Swallows in Flight is one of Kunjudo’s masterstrokes. It’s a rich, decadent and almost confectionary-sweet blend that starts with an aloeswood base and adds indulgent aromatics. The minute this one hits the nose I think of things like caramel and nougat, as this has a combination of sweet and musk that reminds me of walking into a candy shop. It definitely has a slight perfume on top with hints of white mocha that cyclically hide the base, only for the agar to remind you it’s still there in the background. It might be an incense that’s too rich at times, but when it’s right it’s a tough one to beat.

As, I mentioned before two Karin incenses are not part of the line anymore. The first of these is the stupendously good Golden Waves. Of all the EdM incenses I’ve tried, this is the one with the most obvious agarwood note. Sometimes I don’t notice this for some reason, but my most recent stick reminded me that this is very much based on the aloeswood, with a rich sweet musk and a note of hazelnut or something similar added to the top. All these elements go to making this one of those aloeswood sticks with mutable qualities, making it a fascinating stick to explore over time. At the Karin price this is a very affordable incense for its quality, which may be part of the reason it’s not in that line anymore. Hopefully we’ll see the long stick versions in the future, as this is no incense to be resigned to obscurity.

The other ex-Karin incense is Royal Nave. This isn’t quite so woody, its bouquet working more as a combination of various spices and woods. Like Guiding Light, it seems that Kunjudo do indeed like working on incenses with a massive number of ingredients and so this one is often like a faceted jewel, looking different from every perspective. The description tips us off to the aniseed, but it’s not that dominant of a characteristic to my nose. I’d say it’s more strongly spicy than strongly woody, but there’s also a perfume oil in the middle that adds to the overall complexity and comes out strongly with little fatigue. It struck me as what a Nippon Kodo Kohden stick might be like with better ingredients and also had hints of gingerbread cookie. Like many incenses in this line there appears to be a tilt to the sweet.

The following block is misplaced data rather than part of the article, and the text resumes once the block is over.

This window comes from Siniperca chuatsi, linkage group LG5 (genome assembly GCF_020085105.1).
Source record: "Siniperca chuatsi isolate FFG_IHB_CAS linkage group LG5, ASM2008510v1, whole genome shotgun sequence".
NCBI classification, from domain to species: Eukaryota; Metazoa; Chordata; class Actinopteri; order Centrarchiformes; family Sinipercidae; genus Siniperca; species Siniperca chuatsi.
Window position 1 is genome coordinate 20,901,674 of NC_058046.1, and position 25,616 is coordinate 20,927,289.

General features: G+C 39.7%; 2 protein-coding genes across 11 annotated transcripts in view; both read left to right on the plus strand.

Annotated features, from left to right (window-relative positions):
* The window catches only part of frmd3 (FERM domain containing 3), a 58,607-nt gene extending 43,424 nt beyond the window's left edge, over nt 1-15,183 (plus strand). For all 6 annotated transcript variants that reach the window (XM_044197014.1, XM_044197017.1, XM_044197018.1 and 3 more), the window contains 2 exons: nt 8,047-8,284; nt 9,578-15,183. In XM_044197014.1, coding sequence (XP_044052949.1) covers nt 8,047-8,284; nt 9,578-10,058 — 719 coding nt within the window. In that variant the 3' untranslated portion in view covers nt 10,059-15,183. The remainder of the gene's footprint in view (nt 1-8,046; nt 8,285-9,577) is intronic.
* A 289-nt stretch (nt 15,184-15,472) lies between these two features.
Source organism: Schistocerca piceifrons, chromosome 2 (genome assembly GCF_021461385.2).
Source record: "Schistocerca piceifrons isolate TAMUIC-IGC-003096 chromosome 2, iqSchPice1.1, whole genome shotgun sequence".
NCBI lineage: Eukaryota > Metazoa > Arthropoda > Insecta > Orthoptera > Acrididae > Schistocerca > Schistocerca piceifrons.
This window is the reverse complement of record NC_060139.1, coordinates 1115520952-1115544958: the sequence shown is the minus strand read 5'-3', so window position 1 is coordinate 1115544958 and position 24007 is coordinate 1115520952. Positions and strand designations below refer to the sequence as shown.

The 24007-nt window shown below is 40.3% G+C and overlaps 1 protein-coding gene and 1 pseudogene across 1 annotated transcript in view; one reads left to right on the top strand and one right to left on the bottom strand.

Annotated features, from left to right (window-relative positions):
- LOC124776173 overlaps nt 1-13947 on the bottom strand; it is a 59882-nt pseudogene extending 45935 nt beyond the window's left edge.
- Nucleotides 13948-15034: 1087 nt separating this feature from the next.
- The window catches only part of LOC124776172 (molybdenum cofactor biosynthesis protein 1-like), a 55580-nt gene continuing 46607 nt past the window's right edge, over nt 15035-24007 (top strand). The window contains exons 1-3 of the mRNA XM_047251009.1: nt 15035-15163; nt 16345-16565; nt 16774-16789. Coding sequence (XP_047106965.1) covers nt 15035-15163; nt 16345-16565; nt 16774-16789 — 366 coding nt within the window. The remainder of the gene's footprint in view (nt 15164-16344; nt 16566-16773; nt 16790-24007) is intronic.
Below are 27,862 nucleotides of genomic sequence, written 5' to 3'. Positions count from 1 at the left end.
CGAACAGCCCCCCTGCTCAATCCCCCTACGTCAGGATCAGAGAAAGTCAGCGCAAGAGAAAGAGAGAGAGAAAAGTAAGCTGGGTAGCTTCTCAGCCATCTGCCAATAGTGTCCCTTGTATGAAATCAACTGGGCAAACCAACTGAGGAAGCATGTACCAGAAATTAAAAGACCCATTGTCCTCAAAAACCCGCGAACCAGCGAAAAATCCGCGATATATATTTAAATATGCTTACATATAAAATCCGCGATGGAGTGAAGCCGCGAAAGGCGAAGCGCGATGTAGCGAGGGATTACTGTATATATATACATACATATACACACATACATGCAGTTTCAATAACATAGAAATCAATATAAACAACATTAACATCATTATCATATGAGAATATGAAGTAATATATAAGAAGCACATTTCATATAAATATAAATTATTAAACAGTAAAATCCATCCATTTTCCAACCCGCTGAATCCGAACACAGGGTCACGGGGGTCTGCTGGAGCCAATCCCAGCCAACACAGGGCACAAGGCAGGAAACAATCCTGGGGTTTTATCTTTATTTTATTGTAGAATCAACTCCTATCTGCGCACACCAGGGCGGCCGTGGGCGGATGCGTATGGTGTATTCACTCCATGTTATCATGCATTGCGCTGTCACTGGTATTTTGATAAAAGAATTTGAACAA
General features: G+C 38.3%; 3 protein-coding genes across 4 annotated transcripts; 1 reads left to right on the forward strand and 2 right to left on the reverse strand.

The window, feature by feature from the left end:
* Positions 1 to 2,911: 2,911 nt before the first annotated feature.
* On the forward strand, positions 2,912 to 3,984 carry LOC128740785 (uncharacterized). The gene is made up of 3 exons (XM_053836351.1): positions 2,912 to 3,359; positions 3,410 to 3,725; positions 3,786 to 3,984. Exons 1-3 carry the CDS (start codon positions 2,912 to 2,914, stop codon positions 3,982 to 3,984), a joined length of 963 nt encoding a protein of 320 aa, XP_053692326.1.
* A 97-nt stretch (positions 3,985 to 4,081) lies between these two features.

EdM’s Meditation line appears to have many of their high end incenses. The first of these in question is the stupendously good Guiding Light (scroll to bottom). It blends agarwood with 7 essentials and 8 wood powders for a very dense and woody incense. The aroma is all about spicy wood and I get hints of old wooden chests, brown sugar, clove, high quality sandalwood, and leather. There is definitely a high oil content, but its aroma adds a bit of mystery and insularity to the blend. Given the claim of a large quantity of agarwood, I was surprised that it didn’t have that much of a dominant note, so my guess is it’s more mid quality wood, and the blend evens some of the more specific characteristics out. I’d actually like to see this in a shorter stick, a length more appropriate for its strength outside a temple.